The Making Of: Google & Youtube

The Making Of: Google & Youtube

Camera: RED Dragon 6K HD & 6K Widescreen

Lens: Zeiss CP2s & Canon 11-16 F2.8

I'm writing this nearly a year after shooting these commercials and it's interesting to look back on what we shot and see how everything turned out. I have a lot of great memories from this shoot with plenty of hilarious stories that I will share. This shoot was also a challenging one with i believe one day having 26 setups. We were also shooting 3 different commercials within a few days with one being completely POV which was an adventure in itself so I will breakdown some of our more complicated setups and prep. 


Going into this project there were 3 commercials we were shooting that were all geared to promote advertising through Google and Youtube. The point was to show off Google analytics and integration to Youtube so that unlike traditional television, you could target your ads to those more likely to be affected by it. With the analytics you could target, age, race, where they live, and other very detailed criteria. You can even know if they skipped the commercial or not. One spot specifically was in the POV perspective to show off that people choose what they want to watch. So for that spot we had people choosing who to vote for, what song to play, what stone to skip across the water, everything. 

Steve Messed up!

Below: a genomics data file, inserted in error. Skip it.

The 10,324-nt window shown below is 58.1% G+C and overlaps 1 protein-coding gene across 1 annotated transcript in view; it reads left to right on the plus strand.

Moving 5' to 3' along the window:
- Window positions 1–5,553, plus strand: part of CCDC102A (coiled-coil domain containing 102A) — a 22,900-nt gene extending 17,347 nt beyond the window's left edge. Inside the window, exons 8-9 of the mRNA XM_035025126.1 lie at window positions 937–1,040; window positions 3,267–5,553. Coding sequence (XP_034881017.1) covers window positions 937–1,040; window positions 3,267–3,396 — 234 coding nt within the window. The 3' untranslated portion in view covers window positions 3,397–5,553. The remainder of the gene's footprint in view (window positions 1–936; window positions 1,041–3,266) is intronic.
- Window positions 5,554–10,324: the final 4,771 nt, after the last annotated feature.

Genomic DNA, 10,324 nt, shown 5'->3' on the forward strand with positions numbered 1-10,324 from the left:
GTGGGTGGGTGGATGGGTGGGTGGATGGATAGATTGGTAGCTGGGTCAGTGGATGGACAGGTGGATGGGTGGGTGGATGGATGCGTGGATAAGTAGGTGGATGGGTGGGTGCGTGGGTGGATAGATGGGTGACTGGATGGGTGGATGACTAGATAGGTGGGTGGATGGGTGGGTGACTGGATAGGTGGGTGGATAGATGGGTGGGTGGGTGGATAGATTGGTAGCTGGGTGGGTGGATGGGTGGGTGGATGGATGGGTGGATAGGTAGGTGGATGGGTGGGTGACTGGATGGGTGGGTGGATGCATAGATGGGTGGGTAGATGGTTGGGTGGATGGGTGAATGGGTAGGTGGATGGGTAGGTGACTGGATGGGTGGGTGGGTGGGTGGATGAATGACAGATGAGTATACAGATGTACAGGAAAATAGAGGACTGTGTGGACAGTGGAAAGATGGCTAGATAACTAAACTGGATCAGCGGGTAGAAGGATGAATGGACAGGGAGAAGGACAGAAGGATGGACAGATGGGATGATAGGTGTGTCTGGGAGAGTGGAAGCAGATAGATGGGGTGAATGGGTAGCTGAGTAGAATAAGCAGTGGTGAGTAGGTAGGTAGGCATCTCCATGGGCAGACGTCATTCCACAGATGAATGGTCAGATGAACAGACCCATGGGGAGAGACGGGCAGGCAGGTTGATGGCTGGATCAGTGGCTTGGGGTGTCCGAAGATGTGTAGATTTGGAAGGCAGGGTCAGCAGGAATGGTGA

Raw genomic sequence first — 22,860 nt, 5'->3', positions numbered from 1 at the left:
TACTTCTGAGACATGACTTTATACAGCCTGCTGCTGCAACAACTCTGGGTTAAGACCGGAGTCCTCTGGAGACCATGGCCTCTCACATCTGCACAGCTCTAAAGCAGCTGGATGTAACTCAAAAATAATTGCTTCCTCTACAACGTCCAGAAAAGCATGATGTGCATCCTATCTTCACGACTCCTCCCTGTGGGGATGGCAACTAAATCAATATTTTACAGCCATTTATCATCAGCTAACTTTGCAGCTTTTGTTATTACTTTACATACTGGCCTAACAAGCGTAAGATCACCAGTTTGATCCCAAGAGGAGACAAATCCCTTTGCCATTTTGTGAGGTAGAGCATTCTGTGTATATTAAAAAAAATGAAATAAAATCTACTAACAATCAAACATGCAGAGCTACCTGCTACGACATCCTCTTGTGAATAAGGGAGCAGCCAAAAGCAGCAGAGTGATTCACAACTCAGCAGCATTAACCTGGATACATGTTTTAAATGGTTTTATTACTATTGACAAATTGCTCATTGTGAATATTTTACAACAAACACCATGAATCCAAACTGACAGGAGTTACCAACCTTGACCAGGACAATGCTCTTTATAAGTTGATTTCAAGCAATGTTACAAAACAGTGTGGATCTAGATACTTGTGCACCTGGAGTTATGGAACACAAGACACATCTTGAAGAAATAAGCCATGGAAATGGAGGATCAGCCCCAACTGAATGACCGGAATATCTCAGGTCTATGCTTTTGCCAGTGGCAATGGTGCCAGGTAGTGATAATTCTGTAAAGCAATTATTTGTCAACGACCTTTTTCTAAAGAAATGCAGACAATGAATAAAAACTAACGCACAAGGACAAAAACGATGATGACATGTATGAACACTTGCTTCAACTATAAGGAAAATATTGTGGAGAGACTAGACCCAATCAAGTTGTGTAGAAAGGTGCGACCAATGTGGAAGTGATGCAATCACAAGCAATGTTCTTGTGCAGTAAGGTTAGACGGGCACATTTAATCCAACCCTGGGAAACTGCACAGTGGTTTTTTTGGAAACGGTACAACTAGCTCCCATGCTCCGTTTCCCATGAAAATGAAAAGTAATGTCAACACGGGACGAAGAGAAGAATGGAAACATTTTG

The challenge with this was being able to quickly rig the POV setup on anyone and change it to someone else. We had a lot of setups each day and time efficiency was extremely important to make our day. My gaffer Steve and I went into our local rental house and started testing out ideas. Originally we were going to see about doing a helmet camera but there was a lot of stuff we would have to have on it to make it work and everyone's head size was different. It also was heavy for someone's neck and didn't exactly have the right angle we wanted. We also looked at renting a Doggy Cam from LA but they were rather expensive. We searched the shelves at little giant and found a home made metal easyrig kind of setup. We also found a belt that had metal bars on the side which then led us to combine both of these finds into what became out final rig. As you can see in the photos, we clamped the top of the camera handle to the top of the cage and then mounted the camera to a bottom plate which we stabilized through arms connected to the belt. We also needed the rig to be as close to the body as possible so we could see enough arm in the shot. To achieve this we powered the camera through the battery belt plate I had in my kit and this saved a lot of space. The resulting look was perfect and we shot in widescreen to minimize the vignetting from the 11-16. We also used a Red Rock Wireless focus to make sure everything we wanted was in focus at the right time.